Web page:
The gift of the Holy Spirit today is a strong reminder to us that God is still right here, in our midst; that God is still truly present. We have not been abandoned by our God, rather, He still dwells among us; He dwells in us, God dwells through us. The presence of the Holy Spirit in us makes good the promise of Jesus, “Know that I am with you always until the end of the world.”
And so as the Holy Spirit of God once again descends upon us in this Mass; upon the Church in this Pentecost – let the word go forth that we will be the people who love and praise our God; let the word go forth that we will be members of His Church going from this place to be His presence of love and joy and peace; that we will go forth sharing His kindness and goodness and gentleness. That we will go forth to be the gentle, forgiving and compassionate presence of God in our world.
“Come Holy Spirit, fill the hearts of Your faithful. Enkindle in us the fire of Your love.” And let the Word go forth.
May the Lord give you peace.
FR. TOM'S HOMILY FOR THE 7th SUNDAY OF EASTER, May 16, 2021:
“What’s in a name? That which we call a rose, by any other name would smell as sweet.” That’s the famous question pondered by Shakespeare in Romeo and Juliet. What’s in a name? It’s a question we’re also invited to ponder today as we hear Jesus say, “Holy Father, keep them in your name that you have given me.” Keep them in your name. So, what is in a name? Well, just think of your own family. One of the outward signs that unites a family are the common names we share. Last names and their meanings are important. First names are also important.
For example, I was named Thomas after my great-grandfather. And even though I never met him, a few years ago when I was doing some genealogical research, I discovered we share the same birthday – separated by about a century. But, having that name makes me feel connected to generations that came long before me. And every time someone tells me they are pregnant, I always take the opportunity to remind them what a beautiful name Thomas is. No takers yet. But, isn’t it a source of pride when the newest member of your family becomes your namesake?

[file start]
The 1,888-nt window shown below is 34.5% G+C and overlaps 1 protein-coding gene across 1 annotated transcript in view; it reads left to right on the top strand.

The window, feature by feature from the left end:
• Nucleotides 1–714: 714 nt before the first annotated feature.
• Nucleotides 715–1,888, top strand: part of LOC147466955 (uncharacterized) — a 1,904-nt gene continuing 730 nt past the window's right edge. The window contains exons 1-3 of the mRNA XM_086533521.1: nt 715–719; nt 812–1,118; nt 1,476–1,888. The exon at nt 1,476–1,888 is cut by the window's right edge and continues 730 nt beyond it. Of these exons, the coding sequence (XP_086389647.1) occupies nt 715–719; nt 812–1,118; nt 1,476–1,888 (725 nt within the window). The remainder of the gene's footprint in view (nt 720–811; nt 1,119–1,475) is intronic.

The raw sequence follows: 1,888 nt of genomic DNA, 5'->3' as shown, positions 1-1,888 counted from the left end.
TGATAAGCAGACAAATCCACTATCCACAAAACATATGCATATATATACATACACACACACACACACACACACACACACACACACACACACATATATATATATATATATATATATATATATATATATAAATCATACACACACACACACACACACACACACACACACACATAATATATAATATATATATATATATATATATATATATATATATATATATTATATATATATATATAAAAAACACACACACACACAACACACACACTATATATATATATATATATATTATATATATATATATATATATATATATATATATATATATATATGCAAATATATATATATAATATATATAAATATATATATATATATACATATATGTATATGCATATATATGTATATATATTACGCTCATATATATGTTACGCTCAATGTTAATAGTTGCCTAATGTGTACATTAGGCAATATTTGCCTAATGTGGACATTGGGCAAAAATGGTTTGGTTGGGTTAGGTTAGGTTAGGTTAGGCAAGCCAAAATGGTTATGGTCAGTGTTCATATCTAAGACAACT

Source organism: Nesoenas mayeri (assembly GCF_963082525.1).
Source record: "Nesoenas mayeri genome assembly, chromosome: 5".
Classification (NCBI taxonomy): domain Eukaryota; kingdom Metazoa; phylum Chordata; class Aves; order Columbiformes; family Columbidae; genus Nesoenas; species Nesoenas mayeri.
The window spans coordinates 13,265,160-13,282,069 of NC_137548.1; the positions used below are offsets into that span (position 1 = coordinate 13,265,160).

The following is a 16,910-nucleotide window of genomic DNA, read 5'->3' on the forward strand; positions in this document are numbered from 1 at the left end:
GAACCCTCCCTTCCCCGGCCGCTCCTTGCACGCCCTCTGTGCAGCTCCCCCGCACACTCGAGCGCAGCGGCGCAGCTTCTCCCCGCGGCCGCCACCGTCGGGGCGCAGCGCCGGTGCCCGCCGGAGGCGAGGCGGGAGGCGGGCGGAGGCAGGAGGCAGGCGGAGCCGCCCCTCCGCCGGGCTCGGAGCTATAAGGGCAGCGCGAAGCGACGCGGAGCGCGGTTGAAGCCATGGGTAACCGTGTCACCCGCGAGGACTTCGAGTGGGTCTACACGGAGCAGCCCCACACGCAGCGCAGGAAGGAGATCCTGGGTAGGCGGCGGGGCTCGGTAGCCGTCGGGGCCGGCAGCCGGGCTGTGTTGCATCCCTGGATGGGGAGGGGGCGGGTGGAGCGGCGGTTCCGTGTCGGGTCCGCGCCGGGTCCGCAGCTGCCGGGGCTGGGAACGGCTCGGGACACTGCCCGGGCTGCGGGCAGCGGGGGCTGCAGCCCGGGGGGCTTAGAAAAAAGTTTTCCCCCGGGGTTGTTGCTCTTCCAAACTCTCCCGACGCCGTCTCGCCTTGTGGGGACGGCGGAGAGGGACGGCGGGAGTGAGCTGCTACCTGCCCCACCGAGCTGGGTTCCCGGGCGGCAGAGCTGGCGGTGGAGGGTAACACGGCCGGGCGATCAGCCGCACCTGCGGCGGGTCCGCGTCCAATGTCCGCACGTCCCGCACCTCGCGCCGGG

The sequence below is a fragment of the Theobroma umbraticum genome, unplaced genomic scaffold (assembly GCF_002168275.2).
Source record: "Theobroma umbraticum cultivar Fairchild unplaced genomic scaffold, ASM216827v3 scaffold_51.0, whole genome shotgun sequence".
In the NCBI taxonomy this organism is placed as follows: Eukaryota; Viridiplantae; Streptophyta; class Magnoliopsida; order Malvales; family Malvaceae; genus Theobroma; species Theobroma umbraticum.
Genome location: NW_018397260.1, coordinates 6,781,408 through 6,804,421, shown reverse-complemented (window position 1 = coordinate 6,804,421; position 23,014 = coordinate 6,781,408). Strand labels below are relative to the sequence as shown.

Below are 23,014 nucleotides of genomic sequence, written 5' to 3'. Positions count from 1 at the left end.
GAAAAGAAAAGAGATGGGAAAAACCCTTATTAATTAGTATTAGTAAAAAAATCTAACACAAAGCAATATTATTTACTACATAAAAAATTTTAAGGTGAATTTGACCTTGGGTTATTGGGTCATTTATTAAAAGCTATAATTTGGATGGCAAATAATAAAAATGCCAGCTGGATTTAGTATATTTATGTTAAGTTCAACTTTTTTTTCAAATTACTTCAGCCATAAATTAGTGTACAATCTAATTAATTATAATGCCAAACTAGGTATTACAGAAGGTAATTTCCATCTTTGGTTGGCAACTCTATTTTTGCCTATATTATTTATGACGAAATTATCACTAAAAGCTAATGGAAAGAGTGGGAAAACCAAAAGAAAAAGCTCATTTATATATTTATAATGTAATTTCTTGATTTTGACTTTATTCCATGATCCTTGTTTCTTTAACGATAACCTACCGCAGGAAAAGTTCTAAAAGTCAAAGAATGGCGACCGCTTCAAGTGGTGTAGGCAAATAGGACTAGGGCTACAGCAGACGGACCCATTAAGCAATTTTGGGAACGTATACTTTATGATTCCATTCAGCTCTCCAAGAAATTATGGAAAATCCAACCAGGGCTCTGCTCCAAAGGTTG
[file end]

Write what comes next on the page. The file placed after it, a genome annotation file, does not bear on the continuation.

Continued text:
Another tradition in naming is to give children a religious name – either a name from the Bible or after a favorite saint. This used to be the common practice, which is why we had so many Michael’s and Anthony’s, and many Mary’s, Maria’s, and Elizabeth’s. This was a popular custom because a name says something, means something. It says something about who we are, and it says something about who we hope to be. Today, though, we live in an age where names come from different sources – movies, television, sometimes just made up to be unique (by the way Unique is also a popular name).
Studies have shown, though, that over the last roughly 10 years, people are returning to Biblical names for their children. For example, among the top 10 boys names last year were Noah, Elijah, James, and Benjamin– all good Biblical or saintly names. Popular girls names are not necessarily Biblical, but definitely spiritual. Girls are being named things like Destiny, Genesis, Trinity and perhaps the most interesting one I saw for last year – the #18 name was Blessings.